Join this live webinar and learn how to break down borders for coveted global expansion. It’s your chance to learn from and ask questions of those who have been there before: 99Designs CMO Pam Webber, Talent Inc. CMO Diego Lomanto, and VB Director of marketing technology, Stewart Rogers.
Translation is only one stepping stone in a marketer’s path to customers in new lands.
While making sure materials are available in the local language, marketing professionals also want to convey a brand’s messaging and story according to local language, culture, and slang. That involves careful research into new countries’ cultural norms and idiosyncrasies long before launch day.
This research also should include a review of the competitive landscape: A lack of any local competitors could mean there is no market for your offering, suggests Pam Webber, CMO at 99 Designs and a panelist on VentureBeat’s upcoming webinar, “How to spell ‘success’ everywhere in the world.” It might be that residents’ average disposable income may be too low to afford your offering or there may be a lack of infrastructure – such as low-cost mobile phone service or reliable Internet connections. Either of these could create an insurmountable barrier to entry.
For the best chance at building a bridge into an international market, brands should answer a series of questions:
- Can your brand deliver its core promise to customers in different countries, with different cultures and languages?
- Is this promise relevant to international customers? Is there a need for your product or service in other nations?
- Are you prepared to invest the necessary resources to determine best practices for marketing in each target country or region?
- How would you describe the competitive market in each region under consideration?
- Are there local complementary companies you can partner with or acquire? Which approach is best suited in each country?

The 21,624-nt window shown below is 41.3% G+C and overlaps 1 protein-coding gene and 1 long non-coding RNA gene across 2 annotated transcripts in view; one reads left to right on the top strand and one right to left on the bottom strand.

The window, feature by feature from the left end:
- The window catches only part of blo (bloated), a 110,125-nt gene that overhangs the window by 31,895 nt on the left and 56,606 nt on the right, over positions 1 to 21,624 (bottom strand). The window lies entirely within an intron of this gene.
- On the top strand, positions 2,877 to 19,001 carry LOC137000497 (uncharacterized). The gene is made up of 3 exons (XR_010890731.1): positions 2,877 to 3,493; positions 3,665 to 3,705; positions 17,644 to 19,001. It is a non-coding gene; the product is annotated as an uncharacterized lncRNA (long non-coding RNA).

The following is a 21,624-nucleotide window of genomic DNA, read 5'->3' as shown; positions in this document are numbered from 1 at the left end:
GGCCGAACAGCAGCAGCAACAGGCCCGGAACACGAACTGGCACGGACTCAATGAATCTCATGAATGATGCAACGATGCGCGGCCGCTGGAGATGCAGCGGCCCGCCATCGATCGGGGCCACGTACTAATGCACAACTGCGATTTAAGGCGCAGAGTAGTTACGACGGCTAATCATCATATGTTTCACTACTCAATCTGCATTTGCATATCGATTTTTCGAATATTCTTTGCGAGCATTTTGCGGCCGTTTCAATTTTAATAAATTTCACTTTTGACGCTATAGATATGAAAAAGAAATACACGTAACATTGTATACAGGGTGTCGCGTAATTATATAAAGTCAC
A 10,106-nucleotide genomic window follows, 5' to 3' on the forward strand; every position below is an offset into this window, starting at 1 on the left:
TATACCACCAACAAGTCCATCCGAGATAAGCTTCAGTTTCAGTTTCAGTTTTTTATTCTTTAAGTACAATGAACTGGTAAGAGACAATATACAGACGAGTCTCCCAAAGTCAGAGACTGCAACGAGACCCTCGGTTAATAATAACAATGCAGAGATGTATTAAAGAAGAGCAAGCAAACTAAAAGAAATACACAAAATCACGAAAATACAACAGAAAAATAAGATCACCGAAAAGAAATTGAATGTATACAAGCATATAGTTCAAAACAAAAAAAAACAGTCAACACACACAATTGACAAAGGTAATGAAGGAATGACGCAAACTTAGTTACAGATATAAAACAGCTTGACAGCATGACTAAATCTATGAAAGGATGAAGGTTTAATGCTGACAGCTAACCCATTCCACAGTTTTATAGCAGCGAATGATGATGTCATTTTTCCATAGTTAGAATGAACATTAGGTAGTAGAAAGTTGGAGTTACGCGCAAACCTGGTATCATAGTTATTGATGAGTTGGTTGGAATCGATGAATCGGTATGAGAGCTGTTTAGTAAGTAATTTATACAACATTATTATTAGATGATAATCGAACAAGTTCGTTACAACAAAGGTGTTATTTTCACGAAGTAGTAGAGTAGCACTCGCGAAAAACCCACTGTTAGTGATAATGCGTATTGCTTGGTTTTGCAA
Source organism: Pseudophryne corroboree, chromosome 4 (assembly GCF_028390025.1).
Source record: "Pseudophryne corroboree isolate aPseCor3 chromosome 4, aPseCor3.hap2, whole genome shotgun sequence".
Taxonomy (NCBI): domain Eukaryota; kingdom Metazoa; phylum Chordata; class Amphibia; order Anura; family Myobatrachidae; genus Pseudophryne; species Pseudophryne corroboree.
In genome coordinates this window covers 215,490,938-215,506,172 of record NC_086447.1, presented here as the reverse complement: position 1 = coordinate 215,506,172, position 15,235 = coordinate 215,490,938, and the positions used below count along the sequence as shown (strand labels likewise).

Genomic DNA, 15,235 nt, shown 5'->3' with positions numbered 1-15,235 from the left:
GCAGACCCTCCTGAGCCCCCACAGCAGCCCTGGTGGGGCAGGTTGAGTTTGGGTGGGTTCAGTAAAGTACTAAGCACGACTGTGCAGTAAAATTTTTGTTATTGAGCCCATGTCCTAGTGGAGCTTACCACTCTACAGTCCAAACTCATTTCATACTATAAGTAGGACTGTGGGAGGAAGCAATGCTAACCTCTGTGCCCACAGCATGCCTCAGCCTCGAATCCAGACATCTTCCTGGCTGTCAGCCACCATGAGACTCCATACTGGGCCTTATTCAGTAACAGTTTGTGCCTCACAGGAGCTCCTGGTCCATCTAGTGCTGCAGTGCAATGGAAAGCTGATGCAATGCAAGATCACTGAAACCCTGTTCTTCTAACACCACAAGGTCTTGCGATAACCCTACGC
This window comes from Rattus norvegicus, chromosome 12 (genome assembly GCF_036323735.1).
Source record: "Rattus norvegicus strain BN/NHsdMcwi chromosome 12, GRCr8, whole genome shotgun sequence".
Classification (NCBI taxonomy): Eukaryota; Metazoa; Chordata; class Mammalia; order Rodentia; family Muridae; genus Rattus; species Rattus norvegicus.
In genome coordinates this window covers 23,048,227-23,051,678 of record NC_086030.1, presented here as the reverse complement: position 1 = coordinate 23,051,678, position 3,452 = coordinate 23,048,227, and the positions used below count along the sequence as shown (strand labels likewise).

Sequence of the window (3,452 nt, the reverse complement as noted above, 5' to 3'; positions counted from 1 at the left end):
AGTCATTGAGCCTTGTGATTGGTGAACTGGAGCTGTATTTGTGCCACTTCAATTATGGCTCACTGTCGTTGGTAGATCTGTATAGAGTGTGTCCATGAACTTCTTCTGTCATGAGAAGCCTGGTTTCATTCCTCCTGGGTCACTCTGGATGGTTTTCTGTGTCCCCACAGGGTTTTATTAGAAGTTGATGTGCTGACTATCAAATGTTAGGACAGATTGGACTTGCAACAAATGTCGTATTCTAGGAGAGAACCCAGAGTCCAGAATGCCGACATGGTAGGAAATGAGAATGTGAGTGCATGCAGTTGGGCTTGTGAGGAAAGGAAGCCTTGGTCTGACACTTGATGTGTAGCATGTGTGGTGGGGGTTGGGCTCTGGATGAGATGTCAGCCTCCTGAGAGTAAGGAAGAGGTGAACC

In order to captivate in-country customers you must thoroughly understand the culture, Anatoly Ropotov, CEO of GameSight, told VentureBeat in November.
“Once you launch a new game experience in a certain region, you have to really explain what it’s all about,” Ropotov said. “You have to really ‘culturize’ and localize the game with local landmarks, local content, and have top-notch customer support.”
Ignoring social rules and local customs can be expensive. In the 1950s, Pepsi lost its dominant market share in South East Asia, simply by changing the color of its vending machines from dark blue to light blue – a hue associated with death and mourning in the region. Alternately, KFC’s “Christmas Chicken” campaign, launched in 1974, changed the way Japan’s predominantly non-Christian population celebrates Dec. 25.
To expand beyond their domestic market, brands must do more than translate collateral. The first action item: Sign up for this free webinar to learn how to create an international strategy and start your brand’s journey toward world domination.
Register here for free, from anywhere in the world there’s Internet.
In this webinar, you’ll learn how to:
- Think globally when creating campaigns
- Find partners or acquisition targets in other nations
- Increase sales, customer engagement, and brand loyalty through translation and localization
- Gather, use, and analyze the right global metrics
- Use localized storytelling to create regional brand ambassadors
Stewart Rogers, Director of marketing technology, VentureBeat
Pam Webber, CMO, 99 Designs
Diego Lomanto, CMO, Talent Inc
Wendy Schuchart, Analyst, VentureBeat